More importantly, the implied "I don't like it" should have been answer enough from the start.

                                                                1. re: mokie

                                                                  I for one hear you. I feel the same way about risotto.

                                                                  1. re: mokie

                                                                    last time i looked brazil was in south america, a different continent than canada being in north america; but yes, all american....

                                                          2. re: thew

                                                            Because I think it's stupid? I like food. Not stuff that looks played with.

                                                            1. re: thew

                                                              I concur. I will try pretty much anything. If I could afford foamed food, I'd eat it and delight in it.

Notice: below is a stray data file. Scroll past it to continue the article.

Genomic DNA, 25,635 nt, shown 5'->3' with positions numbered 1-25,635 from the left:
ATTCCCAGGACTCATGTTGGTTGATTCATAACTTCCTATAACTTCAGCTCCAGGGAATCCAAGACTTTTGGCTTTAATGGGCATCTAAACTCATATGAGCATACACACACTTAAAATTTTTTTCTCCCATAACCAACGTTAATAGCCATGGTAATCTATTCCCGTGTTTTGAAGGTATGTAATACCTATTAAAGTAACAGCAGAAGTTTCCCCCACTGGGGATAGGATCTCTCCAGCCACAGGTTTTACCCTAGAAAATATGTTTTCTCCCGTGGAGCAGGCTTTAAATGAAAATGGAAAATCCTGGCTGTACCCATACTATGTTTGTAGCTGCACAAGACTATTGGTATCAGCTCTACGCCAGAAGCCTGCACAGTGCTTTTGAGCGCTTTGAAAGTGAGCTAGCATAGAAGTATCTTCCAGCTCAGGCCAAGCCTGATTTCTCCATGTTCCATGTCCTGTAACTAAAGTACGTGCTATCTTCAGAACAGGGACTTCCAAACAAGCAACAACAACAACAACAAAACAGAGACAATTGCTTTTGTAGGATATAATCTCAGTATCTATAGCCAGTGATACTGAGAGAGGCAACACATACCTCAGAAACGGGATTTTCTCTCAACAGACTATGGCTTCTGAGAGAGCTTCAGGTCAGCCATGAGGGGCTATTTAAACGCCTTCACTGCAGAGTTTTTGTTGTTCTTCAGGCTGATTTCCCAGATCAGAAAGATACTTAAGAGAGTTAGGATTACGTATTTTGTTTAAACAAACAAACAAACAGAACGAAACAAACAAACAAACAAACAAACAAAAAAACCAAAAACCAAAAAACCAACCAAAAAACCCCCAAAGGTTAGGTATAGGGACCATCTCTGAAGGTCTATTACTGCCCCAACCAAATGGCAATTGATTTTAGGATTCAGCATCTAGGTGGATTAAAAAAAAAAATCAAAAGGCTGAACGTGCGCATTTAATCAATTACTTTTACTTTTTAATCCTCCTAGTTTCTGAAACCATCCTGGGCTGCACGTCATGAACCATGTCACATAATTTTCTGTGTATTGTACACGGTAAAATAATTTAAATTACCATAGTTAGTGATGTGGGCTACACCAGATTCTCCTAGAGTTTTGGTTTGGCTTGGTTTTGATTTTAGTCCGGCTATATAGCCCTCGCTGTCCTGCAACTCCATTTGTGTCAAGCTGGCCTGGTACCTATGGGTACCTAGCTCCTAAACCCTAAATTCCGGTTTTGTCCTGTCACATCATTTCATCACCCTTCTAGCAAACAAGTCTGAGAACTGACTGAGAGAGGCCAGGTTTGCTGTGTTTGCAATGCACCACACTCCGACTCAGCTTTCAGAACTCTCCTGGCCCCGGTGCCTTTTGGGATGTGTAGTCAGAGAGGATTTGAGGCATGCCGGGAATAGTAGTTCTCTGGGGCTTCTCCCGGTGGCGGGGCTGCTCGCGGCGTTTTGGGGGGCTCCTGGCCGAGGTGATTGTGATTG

2. re: sunshine842

                                                          Why the hate? I've never made foam and rarely see out but the times I've had it, it was a burst of flavor in air, in your mouth. I can understand it can be over done but as a technique it is pretty cool if done right

                                                          1. re: scubadoo97

                                                            It just seems to me to be about how smart the chef is and how pretty it is. It seems somehow unfoodlike to me.

                                                            1. re: jmckee

                                                              But it's made from food and should be more about injecting flavor into the dish. I understand you impression and the general dislike.

                                                              1. re: scubadoo97

                                                                because I. cannot. frigging. stand. them.

                                                                If I can get past the off-putting appearance, I find the texture to be genuinely nauseating.

                                                                It's great you like them...eat foam with a spoon if you like.

                                                                But if you're allowed to like them, I'm allowed to not want to be near them.